Salute to Korean War veteran Dennis Thorson

Photo courtesy Dennis Thorson Thorson poses in front of the truck he drove as part of the 69th Truck Battalion during the Korean War in 1953. that

Salute to Korean War veteran Dennis Thorson

By Robert Galbreath, [email protected]

divisiveness that tore the country apart during the Vietnam War. This is tragic, because the nearly two million men and women who served on the Korean Peninsula from 1950 to 1953 showed the same courage, strength and determination exhibited by soldiers in other wars.

Dennis Thorson of Pinedale served as a truck driver in the 69th Truck Battalion in Korea in 1953. Thorson did not see combat and he does not think of his story as “heroic.” Yet Thorson’s contribution to the war effort, like the war he fought in, deserves not to be forgotten.

Thorson and his battalion played a crucial role in the war effort by delivering food and supplies to troops. Thorson’s battalion was also used to evacuate troops from the front lines and his truck was the first leg in a soldier’s safe journey home to his family.

Thorson was finishing up a semester in college in 1953 when he decided to enlist. He was sent to train at Fort Ord near Monterey, Calif. Thorson worked as a bus driver to pay his way through college and had obtained a CDL before he enlisted. Few recruits had this valuable piece of paper, so Thorson was immediately placed in the transportation corps. He spent eight weeks in basic training and another eight weeks in driving school before he was shipped off to Korea.

Thorson’s battalion was stationed near the community of Uijeongbu, about 35 miles north of Seoul. The 69th Battalion consisted of five companies of light trucks the soldiers called a “deuce and a half.” The trucks were sturdy, Thorson said, but not immune to breaking down.

When Thorson and his unit arrived in Korea, they were tasked with driving to railheads to pick up food supplies and deliver them to all of the companies in the battalion spread across 20 miles.

The supply railheads were cosmopolitan places. The U.S. armed forces fought alongside allies from 21 different countries. Thorson recalls driving in convoys with soldiers from the United Kingdom, Greece and Turkey. His unit also ate at mess halls with people from different nationalities.

“The food at the British mess halls was terrible,” Thorson said. The Turks had “interesting” table manners, he added. They would all stand politely and wait until everyone else was seated before seating themselves.

Greek units had a violent game they liked to play during downtime, Thorson recalls. They gathered in a circle and one soldier would punch another. If the soldier receiving the blow fell out of the circle, he was out. If the soldier managed to hold his ground, he got to pick another soldier to punch.

“Thankfully, they never invited the Americans to play,” Thorson said.

Winters in Korea were harsh and long. “The cold was terrible,” Thorson said. He remembered getting an assignment to put up signs in the dead of winter. The men had to burn a bonfire for three days to thaw the ground out enough to dig holes for the posts. Trucks were left running all night so the unit did not have to worry whether they would start in the morning.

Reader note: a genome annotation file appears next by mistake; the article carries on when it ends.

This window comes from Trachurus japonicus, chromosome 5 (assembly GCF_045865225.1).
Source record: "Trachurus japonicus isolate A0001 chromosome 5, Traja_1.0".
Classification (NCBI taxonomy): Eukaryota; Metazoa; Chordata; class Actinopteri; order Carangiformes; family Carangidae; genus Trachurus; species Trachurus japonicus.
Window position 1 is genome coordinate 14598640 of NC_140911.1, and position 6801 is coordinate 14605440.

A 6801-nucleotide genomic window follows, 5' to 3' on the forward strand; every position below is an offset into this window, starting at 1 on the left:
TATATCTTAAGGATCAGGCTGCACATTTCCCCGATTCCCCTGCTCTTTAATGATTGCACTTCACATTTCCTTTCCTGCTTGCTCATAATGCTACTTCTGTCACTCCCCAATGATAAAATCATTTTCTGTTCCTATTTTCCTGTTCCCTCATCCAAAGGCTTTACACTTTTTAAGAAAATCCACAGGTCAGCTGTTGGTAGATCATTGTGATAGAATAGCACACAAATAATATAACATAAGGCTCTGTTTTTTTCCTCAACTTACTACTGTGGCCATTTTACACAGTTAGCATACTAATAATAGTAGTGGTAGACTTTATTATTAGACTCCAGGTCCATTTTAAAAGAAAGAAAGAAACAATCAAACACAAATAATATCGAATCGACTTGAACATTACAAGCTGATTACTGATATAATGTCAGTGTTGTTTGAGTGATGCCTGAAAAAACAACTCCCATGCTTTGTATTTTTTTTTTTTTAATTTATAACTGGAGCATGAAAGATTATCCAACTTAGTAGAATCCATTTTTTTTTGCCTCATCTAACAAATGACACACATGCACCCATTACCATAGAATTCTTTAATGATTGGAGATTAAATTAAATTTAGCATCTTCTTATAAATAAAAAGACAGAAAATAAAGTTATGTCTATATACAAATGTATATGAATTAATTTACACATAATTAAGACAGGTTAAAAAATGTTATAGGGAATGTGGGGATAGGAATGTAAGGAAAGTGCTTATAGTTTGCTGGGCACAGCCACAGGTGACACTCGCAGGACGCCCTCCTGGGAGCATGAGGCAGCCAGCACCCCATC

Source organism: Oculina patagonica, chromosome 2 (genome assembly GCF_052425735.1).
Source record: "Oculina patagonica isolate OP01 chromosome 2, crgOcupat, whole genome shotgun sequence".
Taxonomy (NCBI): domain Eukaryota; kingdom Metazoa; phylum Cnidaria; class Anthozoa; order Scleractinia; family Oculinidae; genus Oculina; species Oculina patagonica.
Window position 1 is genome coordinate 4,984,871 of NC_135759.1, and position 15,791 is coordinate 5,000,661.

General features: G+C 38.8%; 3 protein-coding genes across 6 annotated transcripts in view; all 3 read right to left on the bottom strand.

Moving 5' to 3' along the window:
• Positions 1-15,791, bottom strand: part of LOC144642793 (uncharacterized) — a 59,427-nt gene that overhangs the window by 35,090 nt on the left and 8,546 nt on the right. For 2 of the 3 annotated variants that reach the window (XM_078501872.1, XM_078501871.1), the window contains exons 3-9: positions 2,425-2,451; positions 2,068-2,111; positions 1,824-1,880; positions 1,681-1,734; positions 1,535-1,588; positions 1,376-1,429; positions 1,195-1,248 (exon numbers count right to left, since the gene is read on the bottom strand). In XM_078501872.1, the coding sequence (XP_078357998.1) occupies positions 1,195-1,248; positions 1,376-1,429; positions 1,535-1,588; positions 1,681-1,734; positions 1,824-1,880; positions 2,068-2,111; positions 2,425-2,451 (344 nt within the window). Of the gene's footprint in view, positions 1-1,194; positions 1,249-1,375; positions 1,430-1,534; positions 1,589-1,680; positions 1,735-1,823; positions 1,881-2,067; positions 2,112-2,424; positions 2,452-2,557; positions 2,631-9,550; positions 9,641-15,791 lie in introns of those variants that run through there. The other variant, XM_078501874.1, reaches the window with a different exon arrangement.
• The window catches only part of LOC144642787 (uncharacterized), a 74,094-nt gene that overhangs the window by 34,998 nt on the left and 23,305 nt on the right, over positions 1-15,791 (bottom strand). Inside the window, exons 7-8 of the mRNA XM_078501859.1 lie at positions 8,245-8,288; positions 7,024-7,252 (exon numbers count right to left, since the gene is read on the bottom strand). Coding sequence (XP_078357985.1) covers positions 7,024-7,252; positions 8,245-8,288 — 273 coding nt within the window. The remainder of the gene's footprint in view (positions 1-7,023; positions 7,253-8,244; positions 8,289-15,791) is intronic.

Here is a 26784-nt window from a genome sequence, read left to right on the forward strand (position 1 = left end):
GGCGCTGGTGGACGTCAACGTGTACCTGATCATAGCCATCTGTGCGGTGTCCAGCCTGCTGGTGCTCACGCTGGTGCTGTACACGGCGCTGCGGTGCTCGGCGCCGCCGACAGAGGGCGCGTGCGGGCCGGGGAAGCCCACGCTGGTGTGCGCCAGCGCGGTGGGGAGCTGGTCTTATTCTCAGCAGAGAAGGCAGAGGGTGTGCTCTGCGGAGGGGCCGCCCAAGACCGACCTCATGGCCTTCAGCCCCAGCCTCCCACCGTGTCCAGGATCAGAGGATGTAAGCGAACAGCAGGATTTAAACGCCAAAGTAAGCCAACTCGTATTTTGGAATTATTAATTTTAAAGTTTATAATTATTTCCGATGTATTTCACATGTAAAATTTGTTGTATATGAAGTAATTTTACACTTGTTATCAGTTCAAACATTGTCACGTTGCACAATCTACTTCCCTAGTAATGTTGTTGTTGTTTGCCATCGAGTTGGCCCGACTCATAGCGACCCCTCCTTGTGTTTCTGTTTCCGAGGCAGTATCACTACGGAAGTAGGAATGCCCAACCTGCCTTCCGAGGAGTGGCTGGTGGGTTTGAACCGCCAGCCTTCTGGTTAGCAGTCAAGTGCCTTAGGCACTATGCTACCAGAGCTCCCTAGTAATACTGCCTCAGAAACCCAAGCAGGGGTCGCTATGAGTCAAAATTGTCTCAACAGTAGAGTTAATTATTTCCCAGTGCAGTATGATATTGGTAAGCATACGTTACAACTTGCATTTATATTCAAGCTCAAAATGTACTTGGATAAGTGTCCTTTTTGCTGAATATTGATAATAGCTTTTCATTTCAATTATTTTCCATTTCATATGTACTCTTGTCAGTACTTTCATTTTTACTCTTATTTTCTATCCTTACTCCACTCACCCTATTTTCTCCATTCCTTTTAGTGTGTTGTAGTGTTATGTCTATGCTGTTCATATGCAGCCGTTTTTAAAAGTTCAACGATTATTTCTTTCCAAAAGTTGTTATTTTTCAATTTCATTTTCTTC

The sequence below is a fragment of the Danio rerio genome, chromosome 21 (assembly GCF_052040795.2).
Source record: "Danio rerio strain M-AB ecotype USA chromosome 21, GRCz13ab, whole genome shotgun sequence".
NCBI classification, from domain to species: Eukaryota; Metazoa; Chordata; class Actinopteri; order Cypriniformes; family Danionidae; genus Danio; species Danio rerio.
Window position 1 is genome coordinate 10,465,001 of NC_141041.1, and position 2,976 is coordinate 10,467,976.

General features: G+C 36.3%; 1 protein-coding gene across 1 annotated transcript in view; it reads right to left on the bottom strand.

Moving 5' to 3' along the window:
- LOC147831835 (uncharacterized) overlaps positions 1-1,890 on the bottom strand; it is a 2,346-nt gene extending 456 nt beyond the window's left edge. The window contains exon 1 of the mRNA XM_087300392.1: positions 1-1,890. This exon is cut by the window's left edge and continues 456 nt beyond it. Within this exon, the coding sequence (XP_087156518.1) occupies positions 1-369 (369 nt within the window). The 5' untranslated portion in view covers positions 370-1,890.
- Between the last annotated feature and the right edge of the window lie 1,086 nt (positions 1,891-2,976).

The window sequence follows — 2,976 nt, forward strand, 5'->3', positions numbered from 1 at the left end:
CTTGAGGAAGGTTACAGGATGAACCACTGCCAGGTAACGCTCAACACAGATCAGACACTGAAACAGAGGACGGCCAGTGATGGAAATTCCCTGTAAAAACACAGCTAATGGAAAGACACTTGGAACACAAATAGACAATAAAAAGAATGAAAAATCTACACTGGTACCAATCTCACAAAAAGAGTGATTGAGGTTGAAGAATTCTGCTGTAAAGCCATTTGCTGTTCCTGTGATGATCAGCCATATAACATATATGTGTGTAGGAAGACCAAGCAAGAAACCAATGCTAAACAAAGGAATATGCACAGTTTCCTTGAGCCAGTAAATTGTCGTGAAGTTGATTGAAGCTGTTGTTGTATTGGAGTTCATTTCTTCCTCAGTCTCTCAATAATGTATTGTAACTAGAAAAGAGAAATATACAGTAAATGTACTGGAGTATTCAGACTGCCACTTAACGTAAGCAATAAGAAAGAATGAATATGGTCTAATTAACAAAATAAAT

The troops in Korea were well supplied, Thorson said. They had gloves, scarves and fully insulated boots he called “Mickey Mouse boots.” But the biting cold still managed to find some exposed skin.

Today, South Korea is an ultra-modern, wealthy nation that exports cars, technology and pop stars. But when Thorson served, the Korean Peninsula was impoverished after years of Japanese occupation and war.

Thorson’s unit used 50-gallon tanks to store food waste. Every evening, groups of 50 to 60 Korean women materialized to fight over the scraps. One night, a woman found a whole steak. Another woman rushed over, raised her bucket and smashed it down on the first woman’s head, “splitting her head open,” Thorson recalls. The injured woman was left there, lying unconscious by the others.

The Korean War never officially ended, but on July 27, 1953, an armistice was signed between all the nations involved. Thorson and his unit were assigned to drive deep into enemy territory, above the 38th parallel, now known as the Demilitarized Zone, to evacuate the 1st Marines and 21st Infantry from the front lines. The operation was massive.

‘We were playing hopscotch with the companies – rotating them out of the frontlines,” Thorson said. “I can’t even tell you how many trucks were involved – too many to count. A lot of the companies we evacuated were way above the 38th parallel.”

A sense of danger still pervaded.

“We were in a convoy one day when a plane flew over,” Thorson said. “We leapt out of the truck and all of us hit the dirt.”

Partway into his tour, Thorson fractured his foot when a 50-gallon fuel tank rolled over it. He was sent to the field hospital to recuperate. He got bored lying around and started to wander around headquarters. During a conversation with an officer, Thorson let slip that he was a good typist. Since he couldn’t drive a truck due to his banged-up foot, the officer sent Thorson to typing school at a base in Japan.

Thorson was reassigned as a typist at the headquarters of the 60th Light Truck Battalion. He was able to type 90 words per minute and worked 12-hour shifts typing up marching orders for trucks in addition to preparing news briefs.

Many years later, Thorson was finally recognized for his service. A delegation from South Korea traveled to Wyoming in 2017 to present Thorson and other Korean veterans with an “Ambassador for Peace” medal. The South Koreans recognized Thorson for “preserving our freedom and democracy.” Thorson also received medals from Gov. Matt Mead and Sen. John Barrasso for his service.